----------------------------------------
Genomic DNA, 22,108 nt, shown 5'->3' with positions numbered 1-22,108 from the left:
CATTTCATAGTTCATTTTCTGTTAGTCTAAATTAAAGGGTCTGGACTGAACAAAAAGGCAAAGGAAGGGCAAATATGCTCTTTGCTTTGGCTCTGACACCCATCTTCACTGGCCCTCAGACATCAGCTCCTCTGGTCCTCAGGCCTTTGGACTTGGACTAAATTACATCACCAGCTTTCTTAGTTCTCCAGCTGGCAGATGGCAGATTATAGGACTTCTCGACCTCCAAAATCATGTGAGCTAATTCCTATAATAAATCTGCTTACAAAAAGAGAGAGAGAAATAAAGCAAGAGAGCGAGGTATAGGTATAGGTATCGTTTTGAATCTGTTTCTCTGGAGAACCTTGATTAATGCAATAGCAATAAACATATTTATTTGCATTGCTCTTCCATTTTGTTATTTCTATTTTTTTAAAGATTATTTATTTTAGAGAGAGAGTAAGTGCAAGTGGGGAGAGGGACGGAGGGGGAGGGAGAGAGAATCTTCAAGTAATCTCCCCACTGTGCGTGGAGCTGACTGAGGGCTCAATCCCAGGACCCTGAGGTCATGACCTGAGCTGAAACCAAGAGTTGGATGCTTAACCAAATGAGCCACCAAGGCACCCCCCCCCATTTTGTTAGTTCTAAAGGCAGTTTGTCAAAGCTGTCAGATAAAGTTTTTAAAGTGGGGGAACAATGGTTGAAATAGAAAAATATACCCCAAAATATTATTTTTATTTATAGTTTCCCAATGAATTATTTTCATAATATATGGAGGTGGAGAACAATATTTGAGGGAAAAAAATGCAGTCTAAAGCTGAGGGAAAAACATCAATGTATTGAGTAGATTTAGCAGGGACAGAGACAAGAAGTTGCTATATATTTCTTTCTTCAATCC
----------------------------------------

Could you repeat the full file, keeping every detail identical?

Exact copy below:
Genomic DNA, 22,108 nt, shown 5'->3' with positions numbered 1-22,108 from the left:
CATTTCATAGTTCATTTTCTGTTAGTCTAAATTAAAGGGTCTGGACTGAACAAAAAGGCAAAGGAAGGGCAAATATGCTCTTTGCTTTGGCTCTGACACCCATCTTCACTGGCCCTCAGACATCAGCTCCTCTGGTCCTCAGGCCTTTGGACTTGGACTAAATTACATCACCAGCTTTCTTAGTTCTCCAGCTGGCAGATGGCAGATTATAGGACTTCTCGACCTCCAAAATCATGTGAGCTAATTCCTATAATAAATCTGCTTACAAAAAGAGAGAGAGAAATAAAGCAAGAGAGCGAGGTATAGGTATAGGTATCGTTTTGAATCTGTTTCTCTGGAGAACCTTGATTAATGCAATAGCAATAAACATATTTATTTGCATTGCTCTTCCATTTTGTTATTTCTATTTTTTTAAAGATTATTTATTTTAGAGAGAGAGTAAGTGCAAGTGGGGAGAGGGACGGAGGGGGAGGGAGAGAGAATCTTCAAGTAATCTCCCCACTGTGCGTGGAGCTGACTGAGGGCTCAATCCCAGGACCCTGAGGTCATGACCTGAGCTGAAACCAAGAGTTGGATGCTTAACCAAATGAGCCACCAAGGCACCCCCCCCCATTTTGTTAGTTCTAAAGGCAGTTTGTCAAAGCTGTCAGATAAAGTTTTTAAAGTGGGGGAACAATGGTTGAAATAGAAAAATATACCCCAAAATATTATTTTTATTTATAGTTTCCCAATGAATTATTTTCATAATATATGGAGGTGGAGAACAATATTTGAGGGAAAAAAATGCAGTCTAAAGCTGAGGGAAAAACATCAATGTATTGAGTAGATTTAGCAGGGACAGAGACAAGAAGTTGCTATATATTTCTTTCTTCAATCC